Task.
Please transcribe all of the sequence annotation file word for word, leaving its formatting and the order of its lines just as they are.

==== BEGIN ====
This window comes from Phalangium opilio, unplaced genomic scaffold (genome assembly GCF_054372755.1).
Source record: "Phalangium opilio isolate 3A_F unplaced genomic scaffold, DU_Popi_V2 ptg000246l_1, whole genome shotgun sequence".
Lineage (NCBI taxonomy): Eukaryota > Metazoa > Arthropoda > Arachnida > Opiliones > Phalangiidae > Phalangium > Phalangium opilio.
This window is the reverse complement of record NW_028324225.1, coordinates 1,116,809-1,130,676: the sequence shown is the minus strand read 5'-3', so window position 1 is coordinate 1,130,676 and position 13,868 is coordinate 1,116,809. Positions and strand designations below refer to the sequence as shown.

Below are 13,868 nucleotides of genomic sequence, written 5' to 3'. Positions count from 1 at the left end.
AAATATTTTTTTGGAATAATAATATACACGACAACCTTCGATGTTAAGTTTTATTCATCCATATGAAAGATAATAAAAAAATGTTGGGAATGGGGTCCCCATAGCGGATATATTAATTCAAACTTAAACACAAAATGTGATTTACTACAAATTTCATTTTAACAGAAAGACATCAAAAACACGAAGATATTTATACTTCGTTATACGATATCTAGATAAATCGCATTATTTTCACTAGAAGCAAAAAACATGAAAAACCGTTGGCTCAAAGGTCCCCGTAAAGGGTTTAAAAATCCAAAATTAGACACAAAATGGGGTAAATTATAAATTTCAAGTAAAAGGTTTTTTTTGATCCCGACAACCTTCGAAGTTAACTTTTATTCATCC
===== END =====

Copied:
This window comes from Phalangium opilio, unplaced genomic scaffold (genome assembly GCF_054372755.1).
Source record: "Phalangium opilio isolate 3A_F unplaced genomic scaffold, DU_Popi_V2 ptg000246l_1, whole genome shotgun sequence".
Lineage (NCBI taxonomy): Eukaryota > Metazoa > Arthropoda > Arachnida > Opiliones > Phalangiidae > Phalangium > Phalangium opilio.
This window is the reverse complement of record NW_028324225.1, coordinates 1,116,809-1,130,676: the sequence shown is the minus strand read 5'-3', so window position 1 is coordinate 1,130,676 and position 13,868 is coordinate 1,116,809. Positions and strand designations below refer to the sequence as shown.

Below are 13,868 nucleotides of genomic sequence, written 5' to 3'. Positions count from 1 at the left end.
AAATATTTTTTTGGAATAATAATATACACGACAACCTTCGATGTTAAGTTTTATTCATCCATATGAAAGATAATAAAAAAATGTTGGGAATGGGGTCCCCATAGCGGATATATTAATTCAAACTTAAACACAAAATGTGATTTACTACAAATTTCATTTTAACAGAAAGACATCAAAAACACGAAGATATTTATACTTCGTTATACGATATCTAGATAAATCGCATTATTTTCACTAGAAGCAAAAAACATGAAAAACCGTTGGCTCAAAGGTCCCCGTAAAGGGTTTAAAAATCCAAAATTAGACACAAAATGGGGTAAATTATAAATTTCAAGTAAAAGGTTTTTTTTGATCCCGACAACCTTCGAAGTTAACTTTTATTCATCC